The Standard Six of Rating
ICAO Rating Scale
The ICAO Rating Scale covers the six skill areas of language performance: pronunciation, structure, vocabulary, fluency, comprehension and interactions.
For each skill, 6 performance levels are applied, whereas levels 1 to 3 are considered unfit for use in aviation. Only levels 4 and above are acceptable, whereby 4 is called the operational, 5 the extended and 6 the expert level.
As a result of this, different levels can be achieved in all six categories. You might be a Level 4 in pronunciation, but a Level 5 in interaction and fluency. Typically, a Level 6 will have achieved a level where every aspect of the language is mastered to native or near-native level.
For the final rating result the lowest level achieved in one of the six categories is essential. If there is even only one category that has been rated 4, your overall level achieved is 4.
Level 4 corresponds to the competency level required for safe operations in aviation. It allows speakers to manage conversations and interactions with others in a safe and effective manner, not least when clarifying potential misunderstandings.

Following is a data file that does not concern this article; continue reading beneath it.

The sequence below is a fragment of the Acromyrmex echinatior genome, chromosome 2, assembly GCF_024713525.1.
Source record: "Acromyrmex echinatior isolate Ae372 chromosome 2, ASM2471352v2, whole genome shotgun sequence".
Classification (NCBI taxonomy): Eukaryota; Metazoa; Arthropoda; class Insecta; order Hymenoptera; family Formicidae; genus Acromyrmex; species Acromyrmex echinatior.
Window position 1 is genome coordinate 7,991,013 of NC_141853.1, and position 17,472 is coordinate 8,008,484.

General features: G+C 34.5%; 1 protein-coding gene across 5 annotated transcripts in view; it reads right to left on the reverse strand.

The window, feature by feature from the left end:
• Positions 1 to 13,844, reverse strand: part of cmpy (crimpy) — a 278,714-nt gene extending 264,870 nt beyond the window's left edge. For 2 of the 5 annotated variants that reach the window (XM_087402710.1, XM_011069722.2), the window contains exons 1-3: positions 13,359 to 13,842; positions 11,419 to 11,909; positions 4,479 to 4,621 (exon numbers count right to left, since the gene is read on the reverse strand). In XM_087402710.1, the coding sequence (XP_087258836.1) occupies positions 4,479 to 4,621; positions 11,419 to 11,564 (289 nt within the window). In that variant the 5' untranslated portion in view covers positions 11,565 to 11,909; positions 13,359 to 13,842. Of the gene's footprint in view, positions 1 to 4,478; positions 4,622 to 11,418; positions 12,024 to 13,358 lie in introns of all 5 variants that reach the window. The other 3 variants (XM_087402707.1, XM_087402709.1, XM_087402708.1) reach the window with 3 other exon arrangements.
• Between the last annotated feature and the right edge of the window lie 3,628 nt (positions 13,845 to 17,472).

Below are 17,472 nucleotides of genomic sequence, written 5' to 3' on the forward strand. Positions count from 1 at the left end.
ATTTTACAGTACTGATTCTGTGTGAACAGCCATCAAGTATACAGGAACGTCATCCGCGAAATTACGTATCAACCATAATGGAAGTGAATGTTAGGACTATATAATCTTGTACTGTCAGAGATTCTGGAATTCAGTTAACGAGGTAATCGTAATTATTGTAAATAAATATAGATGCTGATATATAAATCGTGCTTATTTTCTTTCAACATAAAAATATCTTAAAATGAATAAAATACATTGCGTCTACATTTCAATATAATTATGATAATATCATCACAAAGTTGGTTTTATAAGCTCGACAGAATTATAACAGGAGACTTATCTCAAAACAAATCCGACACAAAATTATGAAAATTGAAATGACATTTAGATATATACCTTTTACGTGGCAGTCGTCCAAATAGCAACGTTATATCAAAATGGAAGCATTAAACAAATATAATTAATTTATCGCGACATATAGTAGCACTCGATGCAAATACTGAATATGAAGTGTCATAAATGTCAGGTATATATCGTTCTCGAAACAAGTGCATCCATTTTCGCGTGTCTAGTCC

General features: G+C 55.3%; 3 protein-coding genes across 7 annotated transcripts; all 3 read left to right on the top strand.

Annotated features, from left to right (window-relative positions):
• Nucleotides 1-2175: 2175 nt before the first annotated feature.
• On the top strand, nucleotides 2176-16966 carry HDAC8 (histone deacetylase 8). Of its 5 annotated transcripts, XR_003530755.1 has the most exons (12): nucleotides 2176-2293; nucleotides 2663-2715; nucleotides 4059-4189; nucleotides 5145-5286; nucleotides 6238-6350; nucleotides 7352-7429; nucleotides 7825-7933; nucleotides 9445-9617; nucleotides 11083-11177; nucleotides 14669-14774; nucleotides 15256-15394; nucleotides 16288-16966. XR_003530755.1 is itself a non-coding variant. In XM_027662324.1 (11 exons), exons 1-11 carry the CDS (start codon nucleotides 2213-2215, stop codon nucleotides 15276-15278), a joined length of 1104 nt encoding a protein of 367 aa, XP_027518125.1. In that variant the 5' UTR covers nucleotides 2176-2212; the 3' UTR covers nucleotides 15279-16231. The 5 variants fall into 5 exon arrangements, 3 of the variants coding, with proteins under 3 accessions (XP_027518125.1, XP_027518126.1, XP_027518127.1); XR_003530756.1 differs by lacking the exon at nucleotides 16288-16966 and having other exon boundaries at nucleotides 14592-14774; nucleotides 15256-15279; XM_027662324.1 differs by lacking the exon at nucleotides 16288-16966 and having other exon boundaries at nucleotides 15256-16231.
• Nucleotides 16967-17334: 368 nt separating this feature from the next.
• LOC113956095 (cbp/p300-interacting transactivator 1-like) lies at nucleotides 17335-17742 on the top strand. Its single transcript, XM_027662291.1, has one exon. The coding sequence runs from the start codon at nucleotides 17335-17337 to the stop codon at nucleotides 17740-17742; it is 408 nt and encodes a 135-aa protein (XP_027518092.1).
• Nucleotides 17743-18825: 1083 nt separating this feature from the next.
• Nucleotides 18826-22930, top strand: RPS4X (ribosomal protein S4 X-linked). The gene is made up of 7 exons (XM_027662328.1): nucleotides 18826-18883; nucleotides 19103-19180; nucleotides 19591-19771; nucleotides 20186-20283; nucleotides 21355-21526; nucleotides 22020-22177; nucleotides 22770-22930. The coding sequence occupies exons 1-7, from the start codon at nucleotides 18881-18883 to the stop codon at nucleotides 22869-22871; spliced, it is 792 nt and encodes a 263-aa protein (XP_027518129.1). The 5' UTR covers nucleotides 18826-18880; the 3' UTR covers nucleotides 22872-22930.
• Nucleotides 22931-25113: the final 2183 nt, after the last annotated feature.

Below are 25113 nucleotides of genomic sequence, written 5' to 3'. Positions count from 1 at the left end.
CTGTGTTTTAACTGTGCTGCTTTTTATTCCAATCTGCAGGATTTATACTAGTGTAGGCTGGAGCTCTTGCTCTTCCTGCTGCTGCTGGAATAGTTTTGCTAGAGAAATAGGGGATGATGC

Typically, a Level 5 will show a very high level of language capabilities, allowing the candidate to use refined wording and more complex grammar. The flow will sound very natural, with occasional flaws.
In line with ICAO regulation, proficiency needs to be reviewed regularly:
- Level 4 is to be renewed every 4 years
- Level 5 every 6 years
- Level 6 is a lifelong rating, requiring no further assessment
ICAO Holistic Descriptors
The Holistic Descriptors have been designed as a frame of reference for language use in general. They are intended to support the rating as a whole. The rater evaluates the effectiveness of the communication, such as the resolution of misunderstandings if they occur, accuracy and clarity of the language, handling of unexpected turns of events and the overall intelligibility of a dialect or accent, i. e. if your speech is understandable.
ICAO Standard Phraseology
Proficiency is about conversing with ease and using rich vocabulary and grammar.
However, wherever possible and applicable, standard phraseology should be used, incl. numbers to be pronounced as per radio telephony standards (e. g. "niner" for nine, "tree" for three and "tousand" for thousand) helping a clear and concise transmission of all messages.